I was going to write something about the shambles that was the FA Cup Semi-Final defeat to Chelsea and my frustrations regarding the way in which we went out, that being incredibly limply after parachuting in half the team which failed to beat a Leeds team with 10 men.
And then something else came along which is much more infuriating - talk of the European Super League went from a whisper to Florentino Perez walking through the streets of Switzerland outside UEFA’s headquarters, dressed head to toe in town crier gear and waving a bell around.
“Hear ye, hear ye! Twelve European clubs have signed up for a European Super League! Proposed plans are to follow!”
Now, talk of this European Super League (hereby known as ESL because I can’t be bothered typing that out every time) are nothing new. It’s been in the offing for the best part of a decade, though it’s always felt like a thinly-veiled threat from the “super clubs”, Madrid, Barcelona, United, Liverpool, Bayern, to get UEFA to cave in to their various demands, both commercial and otherwise, within the Champions League.
However it’s never really gone this far. With plans officially being announced and an actual structure of a proposed league being created, with founding clubs being guaranteed a spot in the league no matter what every single year while others are given the privilege of being able to compete annually dependent on some qualification process of some kind, it’s looking much less like a threat and more like an actual plan to get things going.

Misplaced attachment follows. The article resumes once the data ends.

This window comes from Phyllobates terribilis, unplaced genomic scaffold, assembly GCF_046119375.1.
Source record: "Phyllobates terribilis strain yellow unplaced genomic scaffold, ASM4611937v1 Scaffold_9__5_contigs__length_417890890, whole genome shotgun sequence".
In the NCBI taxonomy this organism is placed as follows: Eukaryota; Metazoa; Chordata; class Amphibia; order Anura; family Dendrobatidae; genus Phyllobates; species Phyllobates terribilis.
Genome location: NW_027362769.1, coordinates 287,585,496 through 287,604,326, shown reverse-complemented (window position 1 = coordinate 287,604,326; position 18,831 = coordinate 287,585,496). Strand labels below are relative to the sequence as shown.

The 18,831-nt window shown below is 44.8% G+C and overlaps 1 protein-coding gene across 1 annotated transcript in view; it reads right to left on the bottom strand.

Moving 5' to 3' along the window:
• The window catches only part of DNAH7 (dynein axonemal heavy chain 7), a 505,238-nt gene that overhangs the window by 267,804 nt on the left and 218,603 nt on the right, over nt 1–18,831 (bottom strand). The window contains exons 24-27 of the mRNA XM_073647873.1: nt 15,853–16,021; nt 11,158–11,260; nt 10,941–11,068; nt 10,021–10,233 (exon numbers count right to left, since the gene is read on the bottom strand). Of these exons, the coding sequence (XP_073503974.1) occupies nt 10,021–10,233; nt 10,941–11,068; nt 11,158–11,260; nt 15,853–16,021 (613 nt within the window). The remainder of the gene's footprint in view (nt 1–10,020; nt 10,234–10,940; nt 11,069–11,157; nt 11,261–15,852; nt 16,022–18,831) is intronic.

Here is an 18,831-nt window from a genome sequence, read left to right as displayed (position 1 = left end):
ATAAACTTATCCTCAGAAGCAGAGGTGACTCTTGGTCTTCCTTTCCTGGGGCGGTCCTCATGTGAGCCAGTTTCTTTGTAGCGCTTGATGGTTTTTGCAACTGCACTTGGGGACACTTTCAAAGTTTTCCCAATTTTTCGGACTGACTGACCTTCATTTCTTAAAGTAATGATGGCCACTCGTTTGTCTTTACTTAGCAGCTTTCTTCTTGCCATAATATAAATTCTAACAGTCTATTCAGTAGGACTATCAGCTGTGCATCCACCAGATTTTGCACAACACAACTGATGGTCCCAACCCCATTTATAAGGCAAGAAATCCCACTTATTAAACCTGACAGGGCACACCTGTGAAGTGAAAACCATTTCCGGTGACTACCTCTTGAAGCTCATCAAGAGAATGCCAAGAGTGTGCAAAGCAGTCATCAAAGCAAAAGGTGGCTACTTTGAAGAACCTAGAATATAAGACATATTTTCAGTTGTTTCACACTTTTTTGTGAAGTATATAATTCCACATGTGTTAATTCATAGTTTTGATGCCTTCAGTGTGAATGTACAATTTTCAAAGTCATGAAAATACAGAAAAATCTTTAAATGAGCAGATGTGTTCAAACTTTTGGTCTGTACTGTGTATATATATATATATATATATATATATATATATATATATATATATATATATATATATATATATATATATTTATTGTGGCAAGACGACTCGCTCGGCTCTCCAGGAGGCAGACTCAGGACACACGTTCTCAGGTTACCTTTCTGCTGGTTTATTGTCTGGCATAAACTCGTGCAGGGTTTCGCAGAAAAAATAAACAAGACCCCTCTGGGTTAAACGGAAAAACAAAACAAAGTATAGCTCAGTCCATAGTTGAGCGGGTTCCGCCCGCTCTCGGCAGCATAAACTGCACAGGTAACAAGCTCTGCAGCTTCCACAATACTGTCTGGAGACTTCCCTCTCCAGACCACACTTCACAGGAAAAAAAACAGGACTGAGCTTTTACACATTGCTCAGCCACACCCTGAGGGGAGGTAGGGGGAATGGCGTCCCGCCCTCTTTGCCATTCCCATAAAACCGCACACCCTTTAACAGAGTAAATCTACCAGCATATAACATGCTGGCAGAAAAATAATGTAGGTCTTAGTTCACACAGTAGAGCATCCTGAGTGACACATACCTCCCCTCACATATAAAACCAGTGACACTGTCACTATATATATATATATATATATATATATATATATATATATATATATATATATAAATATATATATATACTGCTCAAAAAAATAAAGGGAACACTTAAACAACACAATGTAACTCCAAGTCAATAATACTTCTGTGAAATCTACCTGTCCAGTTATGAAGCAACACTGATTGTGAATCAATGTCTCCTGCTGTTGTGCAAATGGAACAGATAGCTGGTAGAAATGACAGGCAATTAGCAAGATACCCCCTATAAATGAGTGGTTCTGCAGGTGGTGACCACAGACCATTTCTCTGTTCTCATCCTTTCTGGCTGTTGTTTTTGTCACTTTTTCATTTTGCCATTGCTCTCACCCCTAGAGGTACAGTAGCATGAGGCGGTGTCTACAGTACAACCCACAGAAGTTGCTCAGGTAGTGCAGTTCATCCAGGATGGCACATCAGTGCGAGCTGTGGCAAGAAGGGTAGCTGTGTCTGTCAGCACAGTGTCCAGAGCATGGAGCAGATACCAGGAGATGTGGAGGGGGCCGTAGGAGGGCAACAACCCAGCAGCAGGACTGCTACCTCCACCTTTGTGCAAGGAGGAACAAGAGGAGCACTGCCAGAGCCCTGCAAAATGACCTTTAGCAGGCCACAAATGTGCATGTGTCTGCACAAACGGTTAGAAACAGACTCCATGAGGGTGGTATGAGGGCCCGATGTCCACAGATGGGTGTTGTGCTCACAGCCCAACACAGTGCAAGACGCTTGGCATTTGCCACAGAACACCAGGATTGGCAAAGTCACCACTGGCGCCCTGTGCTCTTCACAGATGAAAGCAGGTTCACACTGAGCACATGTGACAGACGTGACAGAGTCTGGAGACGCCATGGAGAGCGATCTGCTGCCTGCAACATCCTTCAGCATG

The twelve clubs who have already signed up span across three countries - England, Spain and Italy. The usual suspects are there in the form of Liverpool, United, Madrid, Barcelona and Juventus. Joining them are Atlético Madrid, AC Milan, Inter, Chelsea, Arsenal, Spurs (yes, seriously) and, sadly, Manchester City.
For a brief moment it looked like we were the only club of the “big six” who had refused to sign the initial proposal. That idea was swiftly dashed when, less than an hour later, it emerged that we had actually joined up. Not long after, more details about this proposed league emerged and it became less and less apparent as to why we would sign up to a competition which appears to be run exclusively by the very people who encouraged UEFA to wrongly ban us from their competition just over a year ago.